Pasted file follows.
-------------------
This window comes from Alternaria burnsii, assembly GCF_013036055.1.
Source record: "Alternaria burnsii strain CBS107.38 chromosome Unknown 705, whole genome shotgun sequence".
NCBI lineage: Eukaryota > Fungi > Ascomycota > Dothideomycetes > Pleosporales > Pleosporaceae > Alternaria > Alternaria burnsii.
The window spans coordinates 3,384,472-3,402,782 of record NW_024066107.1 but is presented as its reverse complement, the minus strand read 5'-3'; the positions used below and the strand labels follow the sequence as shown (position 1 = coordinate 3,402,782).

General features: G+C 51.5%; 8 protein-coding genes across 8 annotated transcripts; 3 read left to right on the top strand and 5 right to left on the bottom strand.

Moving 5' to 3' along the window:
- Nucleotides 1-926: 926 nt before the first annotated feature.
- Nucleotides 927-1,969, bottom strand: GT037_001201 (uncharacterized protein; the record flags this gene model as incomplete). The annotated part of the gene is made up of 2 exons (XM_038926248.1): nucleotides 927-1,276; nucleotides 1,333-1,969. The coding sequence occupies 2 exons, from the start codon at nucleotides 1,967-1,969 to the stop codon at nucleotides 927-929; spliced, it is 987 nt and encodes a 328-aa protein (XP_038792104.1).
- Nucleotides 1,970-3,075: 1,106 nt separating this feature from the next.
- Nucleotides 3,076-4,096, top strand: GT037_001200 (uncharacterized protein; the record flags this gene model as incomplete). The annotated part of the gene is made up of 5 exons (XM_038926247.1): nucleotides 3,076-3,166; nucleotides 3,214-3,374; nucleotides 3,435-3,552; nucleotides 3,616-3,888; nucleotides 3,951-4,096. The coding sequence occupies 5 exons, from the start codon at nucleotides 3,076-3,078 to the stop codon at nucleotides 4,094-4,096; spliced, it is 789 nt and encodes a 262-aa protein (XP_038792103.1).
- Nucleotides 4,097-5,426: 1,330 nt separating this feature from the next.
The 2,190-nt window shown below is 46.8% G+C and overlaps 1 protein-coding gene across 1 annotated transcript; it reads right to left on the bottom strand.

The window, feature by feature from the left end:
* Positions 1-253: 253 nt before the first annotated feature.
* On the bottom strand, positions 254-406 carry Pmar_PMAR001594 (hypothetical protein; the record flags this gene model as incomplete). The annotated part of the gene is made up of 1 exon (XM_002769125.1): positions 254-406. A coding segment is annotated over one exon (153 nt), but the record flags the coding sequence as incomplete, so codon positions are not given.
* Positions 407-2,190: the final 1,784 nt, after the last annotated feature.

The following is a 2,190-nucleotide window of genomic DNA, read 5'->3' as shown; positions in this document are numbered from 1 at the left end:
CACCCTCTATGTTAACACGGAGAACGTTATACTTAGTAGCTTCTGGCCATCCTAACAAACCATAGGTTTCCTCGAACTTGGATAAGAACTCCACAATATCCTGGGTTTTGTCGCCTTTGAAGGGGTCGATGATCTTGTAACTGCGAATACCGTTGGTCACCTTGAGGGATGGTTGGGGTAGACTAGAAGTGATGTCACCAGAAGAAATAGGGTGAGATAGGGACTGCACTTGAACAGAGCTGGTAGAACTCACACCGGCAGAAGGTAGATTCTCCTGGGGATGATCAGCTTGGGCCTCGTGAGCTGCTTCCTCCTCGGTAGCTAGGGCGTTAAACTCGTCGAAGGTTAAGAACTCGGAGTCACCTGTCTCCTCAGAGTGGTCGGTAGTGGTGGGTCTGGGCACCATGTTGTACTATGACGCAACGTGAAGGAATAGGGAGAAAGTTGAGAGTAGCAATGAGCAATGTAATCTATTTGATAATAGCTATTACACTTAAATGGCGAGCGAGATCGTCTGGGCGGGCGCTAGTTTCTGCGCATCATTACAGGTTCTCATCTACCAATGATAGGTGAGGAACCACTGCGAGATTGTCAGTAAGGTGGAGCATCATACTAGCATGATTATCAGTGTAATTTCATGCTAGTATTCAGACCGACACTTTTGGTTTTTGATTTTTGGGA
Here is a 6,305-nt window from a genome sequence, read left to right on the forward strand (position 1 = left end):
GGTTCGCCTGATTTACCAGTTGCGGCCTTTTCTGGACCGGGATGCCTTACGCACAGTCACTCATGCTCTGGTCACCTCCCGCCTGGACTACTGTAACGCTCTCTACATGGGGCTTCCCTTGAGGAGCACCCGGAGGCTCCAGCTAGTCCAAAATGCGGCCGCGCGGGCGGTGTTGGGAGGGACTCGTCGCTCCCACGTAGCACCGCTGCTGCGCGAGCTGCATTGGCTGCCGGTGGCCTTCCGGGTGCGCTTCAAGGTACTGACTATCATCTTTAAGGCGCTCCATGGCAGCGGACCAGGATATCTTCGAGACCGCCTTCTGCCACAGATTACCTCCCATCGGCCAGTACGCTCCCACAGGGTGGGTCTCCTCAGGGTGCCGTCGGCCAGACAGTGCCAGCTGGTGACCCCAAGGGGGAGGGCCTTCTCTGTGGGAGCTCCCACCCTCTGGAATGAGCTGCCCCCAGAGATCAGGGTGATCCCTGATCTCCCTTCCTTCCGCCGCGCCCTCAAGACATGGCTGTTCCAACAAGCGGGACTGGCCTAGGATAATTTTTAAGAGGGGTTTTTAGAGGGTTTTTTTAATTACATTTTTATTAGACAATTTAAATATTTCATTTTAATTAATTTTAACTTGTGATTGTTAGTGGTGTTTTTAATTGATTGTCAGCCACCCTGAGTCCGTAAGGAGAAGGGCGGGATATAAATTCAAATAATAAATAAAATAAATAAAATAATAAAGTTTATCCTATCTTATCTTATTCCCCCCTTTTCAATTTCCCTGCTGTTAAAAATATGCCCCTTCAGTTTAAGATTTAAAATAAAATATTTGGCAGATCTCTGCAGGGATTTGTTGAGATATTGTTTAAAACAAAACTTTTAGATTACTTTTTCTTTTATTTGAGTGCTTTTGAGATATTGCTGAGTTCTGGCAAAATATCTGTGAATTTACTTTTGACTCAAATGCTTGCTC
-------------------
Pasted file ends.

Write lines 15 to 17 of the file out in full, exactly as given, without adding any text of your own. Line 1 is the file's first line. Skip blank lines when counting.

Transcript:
* On the bottom strand, positions 254-406 carry Pmar_PMAR001594 (hypothetical protein; the record flags this gene model as incomplete). The annotated part of the gene is made up of 1 exon (XM_002769125.1): positions 254-406. A coding segment is annotated over one exon (153 nt), but the record flags the coding sequence as incomplete, so codon positions are not given.
* Positions 407-2,190: the final 1,784 nt, after the last annotated feature.

The following is a 2,190-nucleotide window of genomic DNA, read 5'->3' as shown; positions in this document are numbered from 1 at the left end: